Leatherjackets in your lawn? Follow these steps …

By | 10/04/2020
If you have leatherjackets in your lawn it may end up looking like this!
An adult crane fly (Tipulidae)
An Adult Crane Fly (tipula oleracea) sitting on a wall.
Leatherjackets turn into these!

If your lawn has suffered this winter, remember these steps to bring your lawn back for the summer.

Reduce numbers

Reducing the numbers of the grubs in the lawn must be the first step. If you try to repair the lawn with a leatherjacket infestation still in the soil, they will just eat the new grass! You need to make sure the majority have gone (or pupated) before attempting any repairs. This will save you money and time in the long run, and bring you a much better lawn in the end.

But how do you reduce the numbers?

I advise a three-pronged attack to battling these wriggly beasts.

A bucket of leatherjackets grubs
Leatherjacket grubs
  1. Water, cover and collect: Give one area of damaged lawn a good watering. Then place something over that area which completely blocks out the light. Old tiles or patio slabs are good. Thick plastic weighted down also works. Leave it at least overnight and then when you lift it in the morning they should all be sitting on the soil surface. Simply collect them up and feed them to the birds. Doing this regularly will quickly reduce the numbers in the soil.
  2. Garlic Spray: A bitter-tasting spray on the grass will discourage the grubs from eating the grass an they will wriggle away. Hopefully to be caught by birds or swept up off your patio. I have a professional organic garlic spray which I can apply to customers lawns, or you could try to make some yourself by soaking crushed cloves in boiling water overnight.
  3. Nematodes: These are microscopic nematode worms which are parasites to the grubs. When watered into the lawn they are supposed to protect from infection and reduce numbers. However, do not expect miracles from this treatment and the application instructions must be followed to the letter for them to have any chance of working. Don’t rely on nematode control alone, but it is worth trying.
Three Leatherjacket grubs on the surface of a destroyed lawn
Leatherjackets found on the surface of a lawn after covering the area overnight.

Repair the lawn

Repairing the lawn can be done once the numbers of grubs are sufficiently reduced. If they are still in the soil when you try to repair it they may just eat your new grass! I recommend re-seeding rather than turfing the damaged areas. There will be less chance of re-infection with fresh seed. Since there are no pesticide controls available to turf farmers there is a chance your new turf may arrive with chafer grubs or leatherjackets in your lawn from new. That would be a terrible waste of money.

For small areas, follow my picture guide to patch repair.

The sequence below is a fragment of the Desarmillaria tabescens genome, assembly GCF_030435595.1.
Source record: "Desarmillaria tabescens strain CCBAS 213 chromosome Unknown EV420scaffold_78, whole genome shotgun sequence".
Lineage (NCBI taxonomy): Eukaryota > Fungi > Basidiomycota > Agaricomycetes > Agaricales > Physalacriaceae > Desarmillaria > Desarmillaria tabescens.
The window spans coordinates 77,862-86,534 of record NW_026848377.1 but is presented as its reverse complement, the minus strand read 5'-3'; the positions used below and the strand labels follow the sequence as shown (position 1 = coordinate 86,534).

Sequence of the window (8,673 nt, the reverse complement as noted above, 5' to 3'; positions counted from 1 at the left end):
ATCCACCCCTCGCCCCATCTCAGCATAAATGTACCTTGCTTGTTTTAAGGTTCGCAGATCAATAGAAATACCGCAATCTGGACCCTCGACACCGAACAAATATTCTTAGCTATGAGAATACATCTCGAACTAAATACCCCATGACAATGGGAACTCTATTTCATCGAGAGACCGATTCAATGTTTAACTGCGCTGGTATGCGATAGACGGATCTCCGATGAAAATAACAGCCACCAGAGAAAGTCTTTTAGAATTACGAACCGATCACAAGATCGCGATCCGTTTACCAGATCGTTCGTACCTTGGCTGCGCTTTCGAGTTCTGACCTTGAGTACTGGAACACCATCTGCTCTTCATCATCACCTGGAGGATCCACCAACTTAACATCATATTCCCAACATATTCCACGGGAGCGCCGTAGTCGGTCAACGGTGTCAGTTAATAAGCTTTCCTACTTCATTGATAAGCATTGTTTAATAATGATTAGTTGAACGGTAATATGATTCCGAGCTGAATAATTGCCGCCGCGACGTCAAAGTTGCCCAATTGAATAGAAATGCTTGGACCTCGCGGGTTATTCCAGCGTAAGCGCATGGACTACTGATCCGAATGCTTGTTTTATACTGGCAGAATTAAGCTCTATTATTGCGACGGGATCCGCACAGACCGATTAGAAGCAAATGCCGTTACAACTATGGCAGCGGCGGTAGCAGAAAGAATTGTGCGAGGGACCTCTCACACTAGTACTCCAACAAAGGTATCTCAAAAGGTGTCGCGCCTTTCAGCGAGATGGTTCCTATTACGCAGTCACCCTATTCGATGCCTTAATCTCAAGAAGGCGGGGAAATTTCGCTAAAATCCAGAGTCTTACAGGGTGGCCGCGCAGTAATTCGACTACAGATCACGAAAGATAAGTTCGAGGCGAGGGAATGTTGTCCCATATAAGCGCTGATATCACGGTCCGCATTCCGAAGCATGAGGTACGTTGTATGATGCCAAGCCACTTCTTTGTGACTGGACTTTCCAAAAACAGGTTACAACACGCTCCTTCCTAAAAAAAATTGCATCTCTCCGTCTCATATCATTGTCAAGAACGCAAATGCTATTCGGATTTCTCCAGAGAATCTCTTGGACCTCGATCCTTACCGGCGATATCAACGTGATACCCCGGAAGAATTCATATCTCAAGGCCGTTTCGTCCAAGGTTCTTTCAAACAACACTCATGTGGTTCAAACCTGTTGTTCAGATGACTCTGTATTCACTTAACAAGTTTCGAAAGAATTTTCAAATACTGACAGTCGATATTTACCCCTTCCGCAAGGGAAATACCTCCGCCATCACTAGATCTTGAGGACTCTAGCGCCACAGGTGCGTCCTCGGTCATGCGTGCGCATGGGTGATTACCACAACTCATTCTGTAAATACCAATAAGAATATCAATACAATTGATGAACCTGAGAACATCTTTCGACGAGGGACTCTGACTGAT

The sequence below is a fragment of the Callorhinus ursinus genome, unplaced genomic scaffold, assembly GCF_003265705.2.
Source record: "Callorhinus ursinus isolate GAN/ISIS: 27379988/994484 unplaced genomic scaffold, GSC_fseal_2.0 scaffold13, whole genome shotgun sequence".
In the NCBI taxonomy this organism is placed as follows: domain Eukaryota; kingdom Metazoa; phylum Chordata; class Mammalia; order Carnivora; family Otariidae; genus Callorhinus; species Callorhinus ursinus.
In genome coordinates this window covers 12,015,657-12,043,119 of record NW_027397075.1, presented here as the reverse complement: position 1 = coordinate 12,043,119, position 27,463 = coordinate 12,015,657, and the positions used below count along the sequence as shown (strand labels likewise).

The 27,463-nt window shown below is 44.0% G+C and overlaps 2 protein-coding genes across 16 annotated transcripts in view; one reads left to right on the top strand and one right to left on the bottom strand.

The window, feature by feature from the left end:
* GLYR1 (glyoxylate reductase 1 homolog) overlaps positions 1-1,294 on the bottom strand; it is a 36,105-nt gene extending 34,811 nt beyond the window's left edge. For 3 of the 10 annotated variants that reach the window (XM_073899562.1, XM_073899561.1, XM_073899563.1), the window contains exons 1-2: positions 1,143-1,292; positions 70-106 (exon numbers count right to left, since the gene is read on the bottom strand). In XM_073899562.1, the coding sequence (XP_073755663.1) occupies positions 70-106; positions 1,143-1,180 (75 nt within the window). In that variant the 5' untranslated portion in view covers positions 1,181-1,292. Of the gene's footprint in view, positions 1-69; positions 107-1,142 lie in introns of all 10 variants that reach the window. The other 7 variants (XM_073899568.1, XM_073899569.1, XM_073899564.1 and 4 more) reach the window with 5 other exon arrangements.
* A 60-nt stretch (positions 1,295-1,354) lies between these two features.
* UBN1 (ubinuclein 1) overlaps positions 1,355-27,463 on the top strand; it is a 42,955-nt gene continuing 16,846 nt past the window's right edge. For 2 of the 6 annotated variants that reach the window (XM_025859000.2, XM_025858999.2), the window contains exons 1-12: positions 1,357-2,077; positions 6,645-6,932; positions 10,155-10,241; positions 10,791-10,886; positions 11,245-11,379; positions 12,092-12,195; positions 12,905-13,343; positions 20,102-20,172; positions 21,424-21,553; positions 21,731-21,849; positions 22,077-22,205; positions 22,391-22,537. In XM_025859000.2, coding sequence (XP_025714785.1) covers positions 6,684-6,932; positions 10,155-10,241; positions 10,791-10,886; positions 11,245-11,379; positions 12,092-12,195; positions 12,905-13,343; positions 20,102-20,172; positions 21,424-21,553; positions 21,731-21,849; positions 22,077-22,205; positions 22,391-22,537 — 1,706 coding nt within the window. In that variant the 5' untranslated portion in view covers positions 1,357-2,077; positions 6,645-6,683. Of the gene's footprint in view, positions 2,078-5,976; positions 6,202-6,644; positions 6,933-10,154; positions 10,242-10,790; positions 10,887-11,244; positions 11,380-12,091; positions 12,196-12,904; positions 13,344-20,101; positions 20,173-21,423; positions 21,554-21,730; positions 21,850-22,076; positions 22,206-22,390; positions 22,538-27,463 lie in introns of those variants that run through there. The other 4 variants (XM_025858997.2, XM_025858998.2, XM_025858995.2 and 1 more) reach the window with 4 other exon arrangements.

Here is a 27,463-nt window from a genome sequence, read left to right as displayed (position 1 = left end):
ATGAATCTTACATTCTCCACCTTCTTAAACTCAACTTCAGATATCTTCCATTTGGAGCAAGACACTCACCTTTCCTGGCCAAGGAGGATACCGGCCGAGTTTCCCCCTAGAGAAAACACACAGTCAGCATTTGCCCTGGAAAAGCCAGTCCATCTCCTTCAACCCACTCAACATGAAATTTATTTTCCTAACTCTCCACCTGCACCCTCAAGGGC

1. Loosen and prepare the top layer of soil. Prepare it to a fine tilthe and remove any debris for best chance of success.
  2. Sow new, fresh grass seed. 75 grams per square meter for bare areas.
  3. Rake in and level. This is to get good soil contact with the seed to aid germination.
  4. Water in. This is to start off the seed germination process.
  5. Protect and keep moist. Birds may try to eat the seed and it does not want to be stepped on whilst it is growing. Also remember to keep it moist, especially on hot spring days.

Prevent re-infection

Preventing reinfection is the final step to keeping your lawn looking great for years to come. Leatherjackets are an annual pest. Once they have turned into crane flies and flown there will be no grubs left in the soil. However, how do you prevent them from laying eggs in your soil again? Here are the steps you can take to help your lawn be resistant in future years.

  • Promote deeper roots and healthier grass. Healthier grass is in a much better position to resist being eaten by grubs. A well aerated, healthy lawn is much less likely to suffer damaged and will recover more quickly. Crane Fly’s also seem to prefer grass with high levels of thatch, so scarify, if needed.
  • Increase cutting frequency in late summer. When adults are flying and laying eggs, running a mower over the lawn more frequently will help to disrupt them and suck up any eggs in the soil surface.
  • Autumn nematodes. Applying a preventative nematode treatment in the autumn will help the soil to build up a resistance. However, don’t rely on this alone. An attack can happen to any lawn.
  • Attract birds all year round. Birds are fantastic predators to crane flies and leatherjackets. Encouraging them into your garden all year round and their numbers will reduce. Plant shrubs and plants for them to hide in and bird feeders for winter snacks.